The researchers presented their findings Sunday, Feb. 17 at the annual meeting of the American Association for the Advancement of Science in Washington, D.C.

They found that children living in homes where the sofa in the main living area contained flame-retardant polybrominated diphenyl ethers (PBDEs) in its foam had a six-fold higher concentration of PBDEs in their blood serum.

Exposure to PBDEs has been linked in laboratory tests to neurodevelopmental delays, obesity, endocrine and thyroid disruption, cancer and other diseases.

Children from homes that had vinyl flooring in all areas were found to have concentrations of benzyl butyl phthalate metabolite in their urine that were 15 times higher than those in children living with no vinyl flooring.

Benzyl butyl phthalate has been linked to respiratory disorders, skin irritations, multiple myeolma and reproductive disorders.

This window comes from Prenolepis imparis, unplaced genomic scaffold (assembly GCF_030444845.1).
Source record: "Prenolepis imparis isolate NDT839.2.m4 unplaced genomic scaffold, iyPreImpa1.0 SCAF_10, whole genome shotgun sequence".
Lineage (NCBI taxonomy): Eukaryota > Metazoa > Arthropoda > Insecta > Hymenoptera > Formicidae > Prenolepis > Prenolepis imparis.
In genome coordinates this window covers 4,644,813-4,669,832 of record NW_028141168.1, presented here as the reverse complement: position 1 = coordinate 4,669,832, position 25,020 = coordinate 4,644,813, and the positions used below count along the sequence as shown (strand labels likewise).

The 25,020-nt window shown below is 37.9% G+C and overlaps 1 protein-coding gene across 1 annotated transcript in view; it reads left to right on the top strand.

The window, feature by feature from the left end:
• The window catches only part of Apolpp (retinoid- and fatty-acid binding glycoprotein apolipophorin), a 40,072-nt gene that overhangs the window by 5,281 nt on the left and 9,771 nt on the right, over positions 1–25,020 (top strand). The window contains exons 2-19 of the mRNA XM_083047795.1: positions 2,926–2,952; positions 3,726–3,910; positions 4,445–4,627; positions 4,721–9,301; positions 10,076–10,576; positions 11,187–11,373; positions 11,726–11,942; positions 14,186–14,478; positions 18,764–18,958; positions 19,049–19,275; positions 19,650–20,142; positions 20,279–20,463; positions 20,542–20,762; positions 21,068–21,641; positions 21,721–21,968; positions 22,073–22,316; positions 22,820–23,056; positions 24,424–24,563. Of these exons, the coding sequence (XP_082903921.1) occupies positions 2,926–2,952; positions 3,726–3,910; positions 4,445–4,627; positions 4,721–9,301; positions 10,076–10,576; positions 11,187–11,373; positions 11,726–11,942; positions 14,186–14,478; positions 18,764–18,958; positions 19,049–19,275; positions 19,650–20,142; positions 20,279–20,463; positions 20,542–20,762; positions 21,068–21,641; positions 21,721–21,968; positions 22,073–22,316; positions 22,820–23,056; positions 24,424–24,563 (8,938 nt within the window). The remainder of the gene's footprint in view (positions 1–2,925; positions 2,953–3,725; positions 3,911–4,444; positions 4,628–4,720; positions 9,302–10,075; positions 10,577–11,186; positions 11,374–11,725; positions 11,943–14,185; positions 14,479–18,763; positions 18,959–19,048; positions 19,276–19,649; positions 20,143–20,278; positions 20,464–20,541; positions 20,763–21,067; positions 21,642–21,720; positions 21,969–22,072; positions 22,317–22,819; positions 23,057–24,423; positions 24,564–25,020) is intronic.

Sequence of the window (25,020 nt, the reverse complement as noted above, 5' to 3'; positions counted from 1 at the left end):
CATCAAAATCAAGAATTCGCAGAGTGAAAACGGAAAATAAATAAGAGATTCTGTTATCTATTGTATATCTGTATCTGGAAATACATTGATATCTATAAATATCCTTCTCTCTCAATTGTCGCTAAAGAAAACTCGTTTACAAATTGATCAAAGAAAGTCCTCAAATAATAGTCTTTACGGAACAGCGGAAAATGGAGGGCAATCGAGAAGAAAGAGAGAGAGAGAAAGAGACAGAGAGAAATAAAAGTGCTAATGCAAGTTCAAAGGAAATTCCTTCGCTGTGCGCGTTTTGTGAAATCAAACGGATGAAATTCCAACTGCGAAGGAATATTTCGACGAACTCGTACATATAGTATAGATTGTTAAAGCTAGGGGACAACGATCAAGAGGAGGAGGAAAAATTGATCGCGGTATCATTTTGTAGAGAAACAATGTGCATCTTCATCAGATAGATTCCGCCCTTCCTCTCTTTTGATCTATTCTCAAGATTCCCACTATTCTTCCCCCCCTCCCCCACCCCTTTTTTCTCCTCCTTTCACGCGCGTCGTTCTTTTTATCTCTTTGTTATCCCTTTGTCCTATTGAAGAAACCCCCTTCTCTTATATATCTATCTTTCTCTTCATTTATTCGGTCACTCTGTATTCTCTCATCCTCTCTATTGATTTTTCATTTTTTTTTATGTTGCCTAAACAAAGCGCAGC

“SVOCs are widely used in electronics, furniture and building materials and can be detected in nearly all indoor environments,” said Heather Stapleton, an environmental chemist at Duke’s Nicholas School of the Environment, who led the research.

“Human exposure to them is widespread, particularly for young children who spend most of their time indoors and have greater exposure to chemicals found in household dust.”

“Nonetheless, there has been little research on the relative contribution of specific products and materials to children’s overall exposure to SVOCs,” she noted.

To address that gap, in 2014 Stapleton and colleagues from Duke, the Centers for Disease Control & Prevention, and Boston University began a three-year study of in-home exposures to SVOCs among 203 children from 190 families.